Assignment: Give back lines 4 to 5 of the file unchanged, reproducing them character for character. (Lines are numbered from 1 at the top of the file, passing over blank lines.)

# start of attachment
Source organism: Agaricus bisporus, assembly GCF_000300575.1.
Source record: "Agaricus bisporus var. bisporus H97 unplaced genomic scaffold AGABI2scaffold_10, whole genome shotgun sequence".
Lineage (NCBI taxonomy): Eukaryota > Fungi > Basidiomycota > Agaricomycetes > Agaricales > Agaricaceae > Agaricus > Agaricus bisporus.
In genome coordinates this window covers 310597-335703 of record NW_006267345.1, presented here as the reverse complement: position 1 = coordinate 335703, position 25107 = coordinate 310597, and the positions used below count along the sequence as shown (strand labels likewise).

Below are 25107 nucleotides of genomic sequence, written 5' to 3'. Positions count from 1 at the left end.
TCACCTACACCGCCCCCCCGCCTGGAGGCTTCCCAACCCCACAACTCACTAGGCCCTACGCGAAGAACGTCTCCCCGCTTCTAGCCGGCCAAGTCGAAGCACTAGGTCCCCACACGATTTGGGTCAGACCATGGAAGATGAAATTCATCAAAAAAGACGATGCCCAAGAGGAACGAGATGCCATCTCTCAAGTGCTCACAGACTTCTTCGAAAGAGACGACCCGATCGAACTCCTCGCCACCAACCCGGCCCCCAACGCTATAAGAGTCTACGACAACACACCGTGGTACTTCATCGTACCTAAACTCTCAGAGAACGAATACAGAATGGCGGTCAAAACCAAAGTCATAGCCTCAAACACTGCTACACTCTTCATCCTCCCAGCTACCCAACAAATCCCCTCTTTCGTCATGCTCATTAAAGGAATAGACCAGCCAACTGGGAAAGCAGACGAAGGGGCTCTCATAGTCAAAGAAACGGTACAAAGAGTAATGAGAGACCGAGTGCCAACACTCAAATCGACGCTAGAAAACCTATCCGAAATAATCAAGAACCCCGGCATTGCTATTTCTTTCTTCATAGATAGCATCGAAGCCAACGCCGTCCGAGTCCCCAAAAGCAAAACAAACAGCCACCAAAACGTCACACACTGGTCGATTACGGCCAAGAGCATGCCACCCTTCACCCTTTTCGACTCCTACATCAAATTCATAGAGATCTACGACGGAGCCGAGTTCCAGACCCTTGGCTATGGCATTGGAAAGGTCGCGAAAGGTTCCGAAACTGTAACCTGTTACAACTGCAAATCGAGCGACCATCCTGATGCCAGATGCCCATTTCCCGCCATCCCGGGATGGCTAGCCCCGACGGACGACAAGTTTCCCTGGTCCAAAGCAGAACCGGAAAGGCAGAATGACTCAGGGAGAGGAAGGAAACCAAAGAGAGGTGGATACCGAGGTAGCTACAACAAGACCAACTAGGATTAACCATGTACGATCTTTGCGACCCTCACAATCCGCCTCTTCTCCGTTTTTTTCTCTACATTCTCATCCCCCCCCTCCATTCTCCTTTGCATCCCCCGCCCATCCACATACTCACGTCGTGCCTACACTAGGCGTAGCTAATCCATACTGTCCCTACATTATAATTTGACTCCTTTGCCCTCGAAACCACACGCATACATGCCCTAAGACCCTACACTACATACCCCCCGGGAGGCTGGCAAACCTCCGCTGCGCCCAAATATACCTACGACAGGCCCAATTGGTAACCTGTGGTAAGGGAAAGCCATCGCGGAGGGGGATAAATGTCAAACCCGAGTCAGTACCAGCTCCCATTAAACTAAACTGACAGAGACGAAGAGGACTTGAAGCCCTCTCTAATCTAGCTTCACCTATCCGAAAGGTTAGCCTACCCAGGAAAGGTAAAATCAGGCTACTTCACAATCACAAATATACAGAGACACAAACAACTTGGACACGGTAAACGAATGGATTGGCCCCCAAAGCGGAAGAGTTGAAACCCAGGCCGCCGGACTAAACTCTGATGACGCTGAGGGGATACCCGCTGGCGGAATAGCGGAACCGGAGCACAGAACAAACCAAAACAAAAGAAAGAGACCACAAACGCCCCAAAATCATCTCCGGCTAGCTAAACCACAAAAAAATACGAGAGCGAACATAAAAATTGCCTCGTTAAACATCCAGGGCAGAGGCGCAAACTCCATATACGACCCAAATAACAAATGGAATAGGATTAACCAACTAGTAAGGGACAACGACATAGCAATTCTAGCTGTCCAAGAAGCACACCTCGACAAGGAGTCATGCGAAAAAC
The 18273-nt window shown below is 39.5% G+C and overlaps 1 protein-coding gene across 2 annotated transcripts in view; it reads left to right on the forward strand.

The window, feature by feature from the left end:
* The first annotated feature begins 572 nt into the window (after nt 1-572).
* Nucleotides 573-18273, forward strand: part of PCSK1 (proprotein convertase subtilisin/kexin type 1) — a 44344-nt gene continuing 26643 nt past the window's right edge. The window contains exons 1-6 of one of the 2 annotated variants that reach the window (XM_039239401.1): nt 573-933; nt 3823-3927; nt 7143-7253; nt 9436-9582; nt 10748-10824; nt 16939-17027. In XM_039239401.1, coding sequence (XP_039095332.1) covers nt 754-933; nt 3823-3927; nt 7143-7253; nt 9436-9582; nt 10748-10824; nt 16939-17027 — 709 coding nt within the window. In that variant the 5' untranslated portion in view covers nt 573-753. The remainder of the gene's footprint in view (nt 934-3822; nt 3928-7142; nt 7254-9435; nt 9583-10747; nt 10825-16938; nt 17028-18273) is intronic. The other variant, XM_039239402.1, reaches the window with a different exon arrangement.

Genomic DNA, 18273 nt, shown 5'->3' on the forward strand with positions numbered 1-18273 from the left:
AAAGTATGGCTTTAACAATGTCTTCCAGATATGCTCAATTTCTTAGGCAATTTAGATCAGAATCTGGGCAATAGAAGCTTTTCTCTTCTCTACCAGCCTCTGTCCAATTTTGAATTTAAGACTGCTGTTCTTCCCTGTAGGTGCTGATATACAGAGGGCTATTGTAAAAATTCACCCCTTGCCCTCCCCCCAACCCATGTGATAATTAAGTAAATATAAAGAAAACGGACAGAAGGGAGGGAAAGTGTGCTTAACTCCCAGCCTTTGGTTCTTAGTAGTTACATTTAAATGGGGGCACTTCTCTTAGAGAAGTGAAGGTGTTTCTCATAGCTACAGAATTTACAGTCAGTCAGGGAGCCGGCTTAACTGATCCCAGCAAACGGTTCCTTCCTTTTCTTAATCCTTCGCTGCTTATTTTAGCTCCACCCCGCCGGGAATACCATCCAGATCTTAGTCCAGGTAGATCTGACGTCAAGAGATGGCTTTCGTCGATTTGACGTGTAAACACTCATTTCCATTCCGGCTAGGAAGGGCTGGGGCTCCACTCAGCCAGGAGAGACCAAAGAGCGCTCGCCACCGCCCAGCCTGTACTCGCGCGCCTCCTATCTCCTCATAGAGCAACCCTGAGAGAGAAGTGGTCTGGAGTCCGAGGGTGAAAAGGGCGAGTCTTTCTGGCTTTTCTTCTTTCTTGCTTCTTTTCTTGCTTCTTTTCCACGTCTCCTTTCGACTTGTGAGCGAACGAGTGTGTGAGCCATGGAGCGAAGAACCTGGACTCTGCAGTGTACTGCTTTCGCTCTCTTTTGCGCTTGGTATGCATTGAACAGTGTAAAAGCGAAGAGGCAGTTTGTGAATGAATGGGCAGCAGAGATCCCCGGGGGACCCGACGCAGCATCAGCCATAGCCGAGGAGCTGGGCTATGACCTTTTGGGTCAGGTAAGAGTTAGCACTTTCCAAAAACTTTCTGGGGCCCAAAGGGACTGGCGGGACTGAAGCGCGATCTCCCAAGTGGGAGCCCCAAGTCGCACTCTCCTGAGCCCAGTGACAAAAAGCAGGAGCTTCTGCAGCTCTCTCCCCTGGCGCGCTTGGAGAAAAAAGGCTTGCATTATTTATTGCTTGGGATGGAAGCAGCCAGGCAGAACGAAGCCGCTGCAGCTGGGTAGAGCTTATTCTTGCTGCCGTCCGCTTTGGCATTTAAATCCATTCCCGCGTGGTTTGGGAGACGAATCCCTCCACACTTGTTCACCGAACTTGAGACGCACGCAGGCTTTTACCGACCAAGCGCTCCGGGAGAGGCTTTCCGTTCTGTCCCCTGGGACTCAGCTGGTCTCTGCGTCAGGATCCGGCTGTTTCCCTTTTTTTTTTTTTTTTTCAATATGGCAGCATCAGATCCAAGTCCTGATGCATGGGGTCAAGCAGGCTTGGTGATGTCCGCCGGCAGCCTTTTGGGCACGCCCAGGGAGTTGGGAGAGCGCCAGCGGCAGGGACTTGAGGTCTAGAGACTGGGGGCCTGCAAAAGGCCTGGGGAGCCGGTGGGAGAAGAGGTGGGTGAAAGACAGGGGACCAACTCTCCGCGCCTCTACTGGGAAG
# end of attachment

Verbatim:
In genome coordinates this window covers 310597-335703 of record NW_006267345.1, presented here as the reverse complement: position 1 = coordinate 335703, position 25107 = coordinate 310597, and the positions used below count along the sequence as shown (strand labels likewise).

Below are 25107 nucleotides of genomic sequence, written 5' to 3'. Positions count from 1 at the left end.